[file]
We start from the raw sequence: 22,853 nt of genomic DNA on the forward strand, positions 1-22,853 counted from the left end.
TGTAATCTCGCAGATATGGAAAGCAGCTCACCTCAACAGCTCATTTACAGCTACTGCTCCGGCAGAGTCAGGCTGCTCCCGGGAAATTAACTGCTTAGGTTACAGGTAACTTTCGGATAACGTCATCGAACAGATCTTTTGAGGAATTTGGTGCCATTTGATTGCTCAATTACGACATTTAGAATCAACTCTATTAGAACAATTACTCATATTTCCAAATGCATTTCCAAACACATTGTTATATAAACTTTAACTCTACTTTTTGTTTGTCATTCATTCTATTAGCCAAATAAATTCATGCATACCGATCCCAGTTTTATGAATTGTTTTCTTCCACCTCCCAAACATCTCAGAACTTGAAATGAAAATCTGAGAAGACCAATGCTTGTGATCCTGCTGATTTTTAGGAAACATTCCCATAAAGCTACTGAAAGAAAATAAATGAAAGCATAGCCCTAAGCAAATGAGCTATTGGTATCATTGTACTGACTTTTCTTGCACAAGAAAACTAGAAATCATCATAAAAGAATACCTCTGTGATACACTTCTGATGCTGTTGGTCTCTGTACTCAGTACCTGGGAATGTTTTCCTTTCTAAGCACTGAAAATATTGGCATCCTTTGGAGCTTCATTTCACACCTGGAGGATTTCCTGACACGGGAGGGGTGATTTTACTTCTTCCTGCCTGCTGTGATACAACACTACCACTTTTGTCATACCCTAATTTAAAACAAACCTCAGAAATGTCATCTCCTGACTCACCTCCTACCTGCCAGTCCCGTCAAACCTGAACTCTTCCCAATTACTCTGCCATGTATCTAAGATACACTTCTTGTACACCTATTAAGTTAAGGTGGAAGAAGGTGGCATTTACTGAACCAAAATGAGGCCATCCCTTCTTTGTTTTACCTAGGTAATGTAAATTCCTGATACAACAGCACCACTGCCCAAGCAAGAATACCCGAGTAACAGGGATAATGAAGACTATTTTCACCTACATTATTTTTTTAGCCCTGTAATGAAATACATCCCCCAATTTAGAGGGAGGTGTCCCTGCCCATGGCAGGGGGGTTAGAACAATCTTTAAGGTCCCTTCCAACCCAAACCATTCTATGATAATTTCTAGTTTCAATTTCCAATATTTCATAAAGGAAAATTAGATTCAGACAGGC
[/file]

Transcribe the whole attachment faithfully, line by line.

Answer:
We start from the raw sequence: 22,853 nt of genomic DNA on the forward strand, positions 1-22,853 counted from the left end.
TGTAATCTCGCAGATATGGAAAGCAGCTCACCTCAACAGCTCATTTACAGCTACTGCTCCGGCAGAGTCAGGCTGCTCCCGGGAAATTAACTGCTTAGGTTACAGGTAACTTTCGGATAACGTCATCGAACAGATCTTTTGAGGAATTTGGTGCCATTTGATTGCTCAATTACGACATTTAGAATCAACTCTATTAGAACAATTACTCATATTTCCAAATGCATTTCCAAACACATTGTTATATAAACTTTAACTCTACTTTTTGTTTGTCATTCATTCTATTAGCCAAATAAATTCATGCATACCGATCCCAGTTTTATGAATTGTTTTCTTCCACCTCCCAAACATCTCAGAACTTGAAATGAAAATCTGAGAAGACCAATGCTTGTGATCCTGCTGATTTTTAGGAAACATTCCCATAAAGCTACTGAAAGAAAATAAATGAAAGCATAGCCCTAAGCAAATGAGCTATTGGTATCATTGTACTGACTTTTCTTGCACAAGAAAACTAGAAATCATCATAAAAGAATACCTCTGTGATACACTTCTGATGCTGTTGGTCTCTGTACTCAGTACCTGGGAATGTTTTCCTTTCTAAGCACTGAAAATATTGGCATCCTTTGGAGCTTCATTTCACACCTGGAGGATTTCCTGACACGGGAGGGGTGATTTTACTTCTTCCTGCCTGCTGTGATACAACACTACCACTTTTGTCATACCCTAATTTAAAACAAACCTCAGAAATGTCATCTCCTGACTCACCTCCTACCTGCCAGTCCCGTCAAACCTGAACTCTTCCCAATTACTCTGCCATGTATCTAAGATACACTTCTTGTACACCTATTAAGTTAAGGTGGAAGAAGGTGGCATTTACTGAACCAAAATGAGGCCATCCCTTCTTTGTTTTACCTAGGTAATGTAAATTCCTGATACAACAGCACCACTGCCCAAGCAAGAATACCCGAGTAACAGGGATAATGAAGACTATTTTCACCTACATTATTTTTTTAGCCCTGTAATGAAATACATCCCCCAATTTAGAGGGAGGTGTCCCTGCCCATGGCAGGGGGGTTAGAACAATCTTTAAGGTCCCTTCCAACCCAAACCATTCTATGATAATTTCTAGTTTCAATTTCCAATATTTCATAAAGGAAAATTAGATTCAGACAGGC